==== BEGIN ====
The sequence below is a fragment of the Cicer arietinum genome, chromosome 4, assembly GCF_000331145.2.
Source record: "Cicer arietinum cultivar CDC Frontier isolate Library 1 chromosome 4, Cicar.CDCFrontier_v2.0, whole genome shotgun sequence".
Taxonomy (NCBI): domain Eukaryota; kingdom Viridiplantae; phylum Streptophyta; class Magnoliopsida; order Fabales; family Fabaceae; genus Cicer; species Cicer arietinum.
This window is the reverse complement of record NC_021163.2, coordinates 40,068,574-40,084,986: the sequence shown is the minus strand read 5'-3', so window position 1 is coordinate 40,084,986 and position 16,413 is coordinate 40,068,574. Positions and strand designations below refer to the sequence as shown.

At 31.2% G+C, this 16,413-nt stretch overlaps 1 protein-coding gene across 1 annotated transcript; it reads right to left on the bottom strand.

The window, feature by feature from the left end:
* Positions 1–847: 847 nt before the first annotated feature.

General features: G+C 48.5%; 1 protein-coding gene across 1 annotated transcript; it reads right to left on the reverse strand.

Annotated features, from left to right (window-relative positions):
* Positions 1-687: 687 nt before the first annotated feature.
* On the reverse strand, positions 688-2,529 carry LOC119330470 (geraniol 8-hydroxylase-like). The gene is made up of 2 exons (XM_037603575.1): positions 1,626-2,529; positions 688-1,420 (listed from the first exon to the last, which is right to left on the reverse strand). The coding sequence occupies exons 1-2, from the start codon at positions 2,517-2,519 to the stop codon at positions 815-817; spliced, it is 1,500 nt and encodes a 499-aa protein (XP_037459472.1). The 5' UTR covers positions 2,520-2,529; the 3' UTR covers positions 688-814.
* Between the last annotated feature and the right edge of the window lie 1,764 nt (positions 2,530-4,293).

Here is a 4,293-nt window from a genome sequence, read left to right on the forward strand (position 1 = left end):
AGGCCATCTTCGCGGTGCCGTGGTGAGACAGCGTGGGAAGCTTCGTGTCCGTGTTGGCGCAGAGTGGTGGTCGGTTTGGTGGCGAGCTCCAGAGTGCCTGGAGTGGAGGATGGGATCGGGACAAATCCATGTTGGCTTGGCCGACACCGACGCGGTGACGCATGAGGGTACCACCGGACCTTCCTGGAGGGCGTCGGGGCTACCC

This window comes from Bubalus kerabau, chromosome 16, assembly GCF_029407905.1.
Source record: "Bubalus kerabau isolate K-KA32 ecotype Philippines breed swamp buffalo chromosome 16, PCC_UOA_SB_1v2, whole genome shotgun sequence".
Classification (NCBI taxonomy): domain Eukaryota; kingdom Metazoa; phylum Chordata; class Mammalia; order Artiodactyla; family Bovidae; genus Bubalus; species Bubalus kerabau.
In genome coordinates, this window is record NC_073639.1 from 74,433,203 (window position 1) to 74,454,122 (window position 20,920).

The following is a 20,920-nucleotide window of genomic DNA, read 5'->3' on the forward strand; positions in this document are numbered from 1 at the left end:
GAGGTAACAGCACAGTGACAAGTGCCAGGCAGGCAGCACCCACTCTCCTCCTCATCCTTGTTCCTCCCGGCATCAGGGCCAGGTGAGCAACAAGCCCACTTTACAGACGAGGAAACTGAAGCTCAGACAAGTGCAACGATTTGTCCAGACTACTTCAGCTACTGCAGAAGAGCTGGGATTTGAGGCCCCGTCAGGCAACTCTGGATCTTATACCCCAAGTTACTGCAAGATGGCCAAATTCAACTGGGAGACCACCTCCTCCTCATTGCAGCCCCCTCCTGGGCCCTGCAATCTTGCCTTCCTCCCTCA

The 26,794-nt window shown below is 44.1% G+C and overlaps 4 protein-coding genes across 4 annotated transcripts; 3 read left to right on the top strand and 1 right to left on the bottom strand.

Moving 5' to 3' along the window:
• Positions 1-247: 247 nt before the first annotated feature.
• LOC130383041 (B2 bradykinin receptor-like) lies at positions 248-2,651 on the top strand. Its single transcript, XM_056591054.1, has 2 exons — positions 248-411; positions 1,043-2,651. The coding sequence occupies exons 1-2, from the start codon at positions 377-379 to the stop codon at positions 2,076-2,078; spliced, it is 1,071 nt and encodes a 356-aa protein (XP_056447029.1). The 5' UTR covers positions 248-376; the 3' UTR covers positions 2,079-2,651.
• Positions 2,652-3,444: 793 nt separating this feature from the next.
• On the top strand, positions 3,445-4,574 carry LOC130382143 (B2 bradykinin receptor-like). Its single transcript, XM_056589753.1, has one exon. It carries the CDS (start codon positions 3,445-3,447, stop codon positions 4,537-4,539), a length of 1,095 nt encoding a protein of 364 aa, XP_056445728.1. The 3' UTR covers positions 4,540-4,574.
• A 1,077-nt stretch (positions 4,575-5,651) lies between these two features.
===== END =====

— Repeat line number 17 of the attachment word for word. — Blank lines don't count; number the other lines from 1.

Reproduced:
Classification (NCBI taxonomy): domain Eukaryota; kingdom Metazoa; phylum Chordata; class Mammalia; order Artiodactyla; family Bovidae; genus Bubalus; species Bubalus kerabau.